Q:  What would you say is the most satisfying aspect of your work?
I enjoy working with the employees of the organizations I consult as well as teaching my students that take my KM and Project Management courses at the Knowledge Systems Institute.

Q: Name one or two managerial, ethical, or personal principles that have helped you succeed.

  • Always deliver what you promise
  • Always add value to everything you do and to all you work with

Q: What was your toughest funding challenge?
My toughest funding challenge was my first National Science Foundation (NSF) SBIR Phase II proposal. While the technical section was solid, the commercialization plan fell short. From that point on I have made sure that I give extra attention to this section on future grant proposals.

Q: Do you see any new funding trends developing?
  Some funding trends I see that are developing include: Bioinformatics, STEM Applications, and Search Technologies.

Q: How do you achieve balance between your career and your family/personal life?
I’m still working on obtaining this balance. However, when in doubt your family should always come first!

To learn more about Dr. Rhem, visit his blog at:

Best-Seller! Dr. Rhem’s On-Demand Webinar on NSF SBIR Phase I and Phase II Proposals:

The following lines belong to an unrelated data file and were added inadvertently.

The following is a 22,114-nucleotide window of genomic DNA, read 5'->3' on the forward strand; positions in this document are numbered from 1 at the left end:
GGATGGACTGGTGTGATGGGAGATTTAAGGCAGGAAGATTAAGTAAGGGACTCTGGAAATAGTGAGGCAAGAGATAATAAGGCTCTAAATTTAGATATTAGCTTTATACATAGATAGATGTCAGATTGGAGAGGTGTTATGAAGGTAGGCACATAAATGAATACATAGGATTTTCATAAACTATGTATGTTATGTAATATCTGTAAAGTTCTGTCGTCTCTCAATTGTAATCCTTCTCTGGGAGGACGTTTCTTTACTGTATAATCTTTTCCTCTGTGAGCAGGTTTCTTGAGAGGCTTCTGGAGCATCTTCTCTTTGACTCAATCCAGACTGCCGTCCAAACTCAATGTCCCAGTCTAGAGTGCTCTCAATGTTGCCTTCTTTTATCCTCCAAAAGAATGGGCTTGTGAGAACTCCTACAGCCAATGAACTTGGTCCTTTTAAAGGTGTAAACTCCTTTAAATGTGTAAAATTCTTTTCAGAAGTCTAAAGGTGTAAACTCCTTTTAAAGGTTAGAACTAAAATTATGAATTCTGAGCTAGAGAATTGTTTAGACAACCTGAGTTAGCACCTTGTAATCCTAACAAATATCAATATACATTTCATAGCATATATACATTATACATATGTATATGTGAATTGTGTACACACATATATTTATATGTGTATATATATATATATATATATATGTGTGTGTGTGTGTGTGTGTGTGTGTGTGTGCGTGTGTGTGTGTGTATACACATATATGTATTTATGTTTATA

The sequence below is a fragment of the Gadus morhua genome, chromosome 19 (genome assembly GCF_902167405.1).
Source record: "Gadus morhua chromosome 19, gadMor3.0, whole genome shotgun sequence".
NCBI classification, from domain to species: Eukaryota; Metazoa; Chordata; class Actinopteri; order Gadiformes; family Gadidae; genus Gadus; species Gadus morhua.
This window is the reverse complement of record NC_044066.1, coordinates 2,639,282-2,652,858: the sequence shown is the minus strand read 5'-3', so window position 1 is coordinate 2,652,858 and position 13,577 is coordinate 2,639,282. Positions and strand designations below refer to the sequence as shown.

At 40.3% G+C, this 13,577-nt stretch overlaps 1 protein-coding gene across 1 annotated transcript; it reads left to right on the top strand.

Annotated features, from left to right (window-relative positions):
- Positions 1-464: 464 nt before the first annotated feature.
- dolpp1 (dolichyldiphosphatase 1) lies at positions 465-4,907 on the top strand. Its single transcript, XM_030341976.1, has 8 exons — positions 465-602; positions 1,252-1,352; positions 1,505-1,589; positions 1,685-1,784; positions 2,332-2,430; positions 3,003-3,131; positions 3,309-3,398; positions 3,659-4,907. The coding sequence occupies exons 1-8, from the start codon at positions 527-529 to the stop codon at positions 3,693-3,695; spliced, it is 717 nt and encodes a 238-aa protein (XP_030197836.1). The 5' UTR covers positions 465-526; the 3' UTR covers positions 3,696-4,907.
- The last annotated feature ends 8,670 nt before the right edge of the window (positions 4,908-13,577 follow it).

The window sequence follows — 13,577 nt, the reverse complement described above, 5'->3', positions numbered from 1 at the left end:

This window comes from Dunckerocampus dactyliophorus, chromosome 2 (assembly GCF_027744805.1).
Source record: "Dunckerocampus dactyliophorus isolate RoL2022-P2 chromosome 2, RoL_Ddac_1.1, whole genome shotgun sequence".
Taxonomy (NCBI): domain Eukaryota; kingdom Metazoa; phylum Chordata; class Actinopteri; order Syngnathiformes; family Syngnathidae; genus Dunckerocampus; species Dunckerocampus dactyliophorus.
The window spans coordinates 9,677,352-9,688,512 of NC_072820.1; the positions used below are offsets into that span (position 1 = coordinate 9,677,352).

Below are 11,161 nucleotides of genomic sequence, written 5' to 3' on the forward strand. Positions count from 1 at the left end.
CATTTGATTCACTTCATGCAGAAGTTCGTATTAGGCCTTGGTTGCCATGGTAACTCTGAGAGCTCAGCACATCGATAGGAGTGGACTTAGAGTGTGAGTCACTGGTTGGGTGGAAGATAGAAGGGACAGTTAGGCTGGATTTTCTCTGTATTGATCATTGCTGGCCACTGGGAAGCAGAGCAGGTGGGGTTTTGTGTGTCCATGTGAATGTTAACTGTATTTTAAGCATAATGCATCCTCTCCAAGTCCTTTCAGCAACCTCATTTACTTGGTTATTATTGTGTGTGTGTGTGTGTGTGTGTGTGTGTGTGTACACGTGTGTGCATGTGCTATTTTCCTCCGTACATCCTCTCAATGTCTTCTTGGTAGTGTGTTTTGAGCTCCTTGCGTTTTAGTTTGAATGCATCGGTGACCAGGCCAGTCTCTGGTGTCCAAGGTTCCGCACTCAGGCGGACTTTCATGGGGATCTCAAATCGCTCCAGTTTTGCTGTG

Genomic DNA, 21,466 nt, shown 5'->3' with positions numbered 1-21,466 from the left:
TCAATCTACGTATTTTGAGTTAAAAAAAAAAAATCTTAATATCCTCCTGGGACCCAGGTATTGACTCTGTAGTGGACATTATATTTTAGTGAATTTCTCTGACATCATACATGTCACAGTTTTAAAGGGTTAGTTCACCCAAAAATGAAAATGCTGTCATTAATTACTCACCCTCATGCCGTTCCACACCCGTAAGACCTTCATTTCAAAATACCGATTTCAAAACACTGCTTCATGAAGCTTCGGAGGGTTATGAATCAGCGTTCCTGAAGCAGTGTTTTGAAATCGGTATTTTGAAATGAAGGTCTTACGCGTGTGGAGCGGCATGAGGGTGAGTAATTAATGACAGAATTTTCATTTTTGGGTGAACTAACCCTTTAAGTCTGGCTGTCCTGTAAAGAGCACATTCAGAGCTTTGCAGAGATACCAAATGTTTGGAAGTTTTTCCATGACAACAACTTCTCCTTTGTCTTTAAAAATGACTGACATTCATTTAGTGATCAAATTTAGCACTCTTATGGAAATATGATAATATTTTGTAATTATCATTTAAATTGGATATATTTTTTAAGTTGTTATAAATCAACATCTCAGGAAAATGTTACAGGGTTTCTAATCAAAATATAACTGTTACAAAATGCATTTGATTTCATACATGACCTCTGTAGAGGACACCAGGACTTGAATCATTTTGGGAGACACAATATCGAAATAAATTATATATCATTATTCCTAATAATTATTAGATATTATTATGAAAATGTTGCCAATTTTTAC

How to Produce a Winning SBIR Phase I and Phase II Proposal
60-Minute On-Demand Webinar available in CD, MP4 and PDF Transcript.

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The primary objective of the NSF SBIR Phase I and Phase II Programs is to increase the incentive and opportunity for small firms to undertake cutting-edge, high-risk, high-quality scientific, engineering, or science research that would have a high-potential economic payoff if the research is successful. That’s pretty clear.

Unfortunately, producing SBIR Phase I and Phase II proposals isn’t as straightforward as we would like, and many scientists struggle with crafting an effective proposal. Some key questions scientists are faced with include: What level of detail should be included in a SBIR Phase I and Phase II proposal? What are the key differentiators the Review Panelist and Program Directors look for? How do timing, market dynamics and strength of personnel affect proposal outcomes? And, which category should my proposal be submitted under?

During this insightful Webinar, your expert presenter will reveal insider strategies you can implement to increase your chances for funding. Gain answers to the most commonly asked questions; learn what inspires Review Panelists and Program Directors the most, and much more. Learn More!

One Response to “No. 116: My Research Career: Anthony J. Rhem, PhD”

  1. Nichole

    Excellent personal statement to live by Dr. Rhem “Always add value to everything you do and to all you work with.” — I will be using this daily! Thanks.